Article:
When Amtrak took over the Penn Central Railroad in 1971, it gained tracks that spanned the country, including the Northeast Corridor, the nation’s most heavily trafficked rail corridor and one on which many local commuter railroads rely. In fact, of the 800,000 daily riders that use the Northeast Corridor, only 40,000 are Amtrak passengers, according to a recent Northeast Corridor Commission report.
Although Amtrak owns the Northeast Corridor, it does not control how local commuter-rail systems may use its tracks. Most rail-traffic congestion in New York’s Penn Station comes from commuter trains constantly crossing each other’s paths, changing direction and basically getting in each other’s way. This confusing system does not give people in New Jersey easy access to Long Island, the Bronx, Westchester or Connecticut — and visa versa.
The current, more than 100-year-old Gateway rail tunnel needs repair. Photo: File photo
In order for our local commuter railroads to knit themselves into a truly regional system, those services must operate beyond the limited boundaries that confine NJ Transit, the Metro-North Railroad, and the Long Island Rail Road today. A unified approach in planning, building and operating the greater capacity envisioned by the Gateway project could create such consumer and environmentally friendly options. Yet there is no plan to bring it all together.
The Regional Plan Association has talked about it for years, including in its most recent report, which “envisions a series of new projects, phased in over the next few decades, to unify the commuter rail system and expand it into a seamless regional transit system.” The RPA called it the Trans-Regional Express (or T-REX), which would “provide frequent, reliable service, directly connecting New Jersey, Long Island, the Mid-Hudson, and Connecticut, create new freight-rail corridors, and provide additional transit service to riders within New York City.”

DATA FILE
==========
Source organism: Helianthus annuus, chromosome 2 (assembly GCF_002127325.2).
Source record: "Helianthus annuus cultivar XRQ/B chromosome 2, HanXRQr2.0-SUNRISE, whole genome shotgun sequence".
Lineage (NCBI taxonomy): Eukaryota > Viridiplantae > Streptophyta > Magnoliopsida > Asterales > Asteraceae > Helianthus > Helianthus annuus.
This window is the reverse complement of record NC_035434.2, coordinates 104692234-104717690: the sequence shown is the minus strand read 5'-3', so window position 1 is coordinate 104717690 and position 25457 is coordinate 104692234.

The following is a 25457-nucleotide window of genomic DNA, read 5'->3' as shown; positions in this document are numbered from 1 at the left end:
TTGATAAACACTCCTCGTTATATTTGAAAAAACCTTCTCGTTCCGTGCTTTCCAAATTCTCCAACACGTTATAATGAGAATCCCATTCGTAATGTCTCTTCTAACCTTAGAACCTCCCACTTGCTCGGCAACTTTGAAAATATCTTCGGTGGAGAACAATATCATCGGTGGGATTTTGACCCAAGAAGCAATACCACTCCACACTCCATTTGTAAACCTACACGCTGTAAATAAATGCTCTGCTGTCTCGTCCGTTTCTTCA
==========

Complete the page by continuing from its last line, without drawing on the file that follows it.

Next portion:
The RPA and other advocates posit an integrated systems along the lines of the RER in Paris or London’s Elizabeth Line/Crossrail, which is scheduled to open in 2022. But in order to create a local analog of the RER here in New York and meet climate goals, planners must expand the design of Gateway beyond its immediate goals and extend it to include climate objectives.
To get working on this vision, however, we’d need an organizational push among city, state and federal officials, and transport agencies, the likes of which we’ve never seen. Biden must work closely with Sen. Schumer of New York and Sen. Booker of New Jersey in order to set the stage for the Port Authority to take the necessary steps to wean itself and the other agencies away from relying on tolls and parking and landing fees. The Port Authority could take the lead, yet without any interagency or interstate plan we are kidding ourselves that we will make any meaningful progress toward our transportation-sector CO2-reduction goals. We must use the $30-billion investment in Gateway’s development as a lever.
Time is running out to create a workable plan if we are to maximize the Gateway investment for the benefit of the region and our climate.
Bob Previdi is a transit consultant and a former planner and spokesman for NYC Transit. Mysore Nagaraja is a consultant and former president of MTA Capital Construction. Howard Sackel is a consultant and former director of the Port Authority’s ARC project.
This article first appeared on nyc.streetsblog.org